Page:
John Paul DeJoria: A Tale of Two Startups (Part 1)

As one of America’s most successful entrepreneurs, John Paul DeJoria’s business ventures include John Paul Mitchell Systems and The Patrón Spirits Company.  Forbes magazine reports that he is worth over $4 billion, but the story of his early life includes many hard knocks, including time spent in foster care and a street gang.  At 20, he was a single dad struggling to provide for his son, and worked any job he could find, including pumping gas, repairing bicycles, and working as a janitor, and selling encyclopedias door to door.  His work ethic was extraordinary and, in 1966, he was Collier Encyclopedia’s top salesman.  

In 1971, DeJoria began selling hair care products as a Redken Representative.  Again, his diligence was quickly noticed, and in less than two years, he was a divisional manager.  Over the next few years DeJoria bounced around to several hair care companies.  He achieved immense success in each endeavor (at one company, his sales commission was more than the owner’s salary), but was repeatedly fired for not “fitting in”.   

In 1980, DeJoria teamed up with a hairstylist friend named Paul Mitchell.  With the  $700 they had between them, they made samples of two shampoos and one conditioner.  DeJoria and Mitchell went door-to-door visiting salons offering free demonstrations.  Their sales strategy was innovative—they offered to take back any unsold products at no cost to the salon.  The offer was too good for the salons to refuse, and the high-quality products became wildly popular.  Today, John Paul Mitchell Systems produces over 100 products and is available in over 80 countries worldwide.  DeJoria explained his success to Upstart Business Journal, “I have said many times that the difference between successful people and unsuccessful people is that successful people do a lot of the things that unsuccessful people don’t want to do. Like when the door is slammed in your face ten times, you go on to door number eleven with just as much enthusiasm.”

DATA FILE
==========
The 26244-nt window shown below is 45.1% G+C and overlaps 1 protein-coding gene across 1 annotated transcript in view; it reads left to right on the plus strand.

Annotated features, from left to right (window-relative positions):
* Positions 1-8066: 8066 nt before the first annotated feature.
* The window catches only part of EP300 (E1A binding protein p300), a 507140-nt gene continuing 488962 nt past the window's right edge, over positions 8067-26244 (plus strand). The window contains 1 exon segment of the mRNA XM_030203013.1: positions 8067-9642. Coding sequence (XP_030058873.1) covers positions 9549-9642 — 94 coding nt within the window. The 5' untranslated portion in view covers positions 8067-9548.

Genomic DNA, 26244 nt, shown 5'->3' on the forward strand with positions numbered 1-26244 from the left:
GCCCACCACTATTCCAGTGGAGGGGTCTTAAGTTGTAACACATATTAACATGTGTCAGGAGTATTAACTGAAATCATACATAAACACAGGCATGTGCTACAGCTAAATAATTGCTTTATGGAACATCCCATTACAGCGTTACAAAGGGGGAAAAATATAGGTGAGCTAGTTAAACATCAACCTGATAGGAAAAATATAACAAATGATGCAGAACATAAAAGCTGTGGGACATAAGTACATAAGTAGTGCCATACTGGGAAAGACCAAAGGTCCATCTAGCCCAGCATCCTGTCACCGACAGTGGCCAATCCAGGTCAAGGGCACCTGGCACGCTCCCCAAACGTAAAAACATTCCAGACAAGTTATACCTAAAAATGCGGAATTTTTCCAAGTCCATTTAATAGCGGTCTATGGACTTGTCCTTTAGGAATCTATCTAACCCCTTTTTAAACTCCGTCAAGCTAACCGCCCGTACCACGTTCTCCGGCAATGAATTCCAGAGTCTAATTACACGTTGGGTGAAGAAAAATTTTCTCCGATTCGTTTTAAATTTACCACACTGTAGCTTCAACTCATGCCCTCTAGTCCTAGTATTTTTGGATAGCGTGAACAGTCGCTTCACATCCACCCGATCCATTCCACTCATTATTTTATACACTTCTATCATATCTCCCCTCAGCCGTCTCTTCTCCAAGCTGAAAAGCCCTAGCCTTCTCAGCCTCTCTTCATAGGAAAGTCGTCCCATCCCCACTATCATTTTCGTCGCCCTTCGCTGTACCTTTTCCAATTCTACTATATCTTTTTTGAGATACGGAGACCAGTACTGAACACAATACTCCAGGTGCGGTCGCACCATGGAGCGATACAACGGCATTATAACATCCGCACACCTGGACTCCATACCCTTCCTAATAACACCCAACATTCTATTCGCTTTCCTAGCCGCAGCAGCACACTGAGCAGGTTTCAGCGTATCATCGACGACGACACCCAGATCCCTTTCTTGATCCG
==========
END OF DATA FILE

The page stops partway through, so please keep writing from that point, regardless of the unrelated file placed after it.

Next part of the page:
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1 Comment

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One response to “John Paul DeJoria: A Tale of Two Startups (Part 1)

  1. Wow, I did not know they had such a hard time with sales at first they make incredible products. I am glad they kept trying and found their market!

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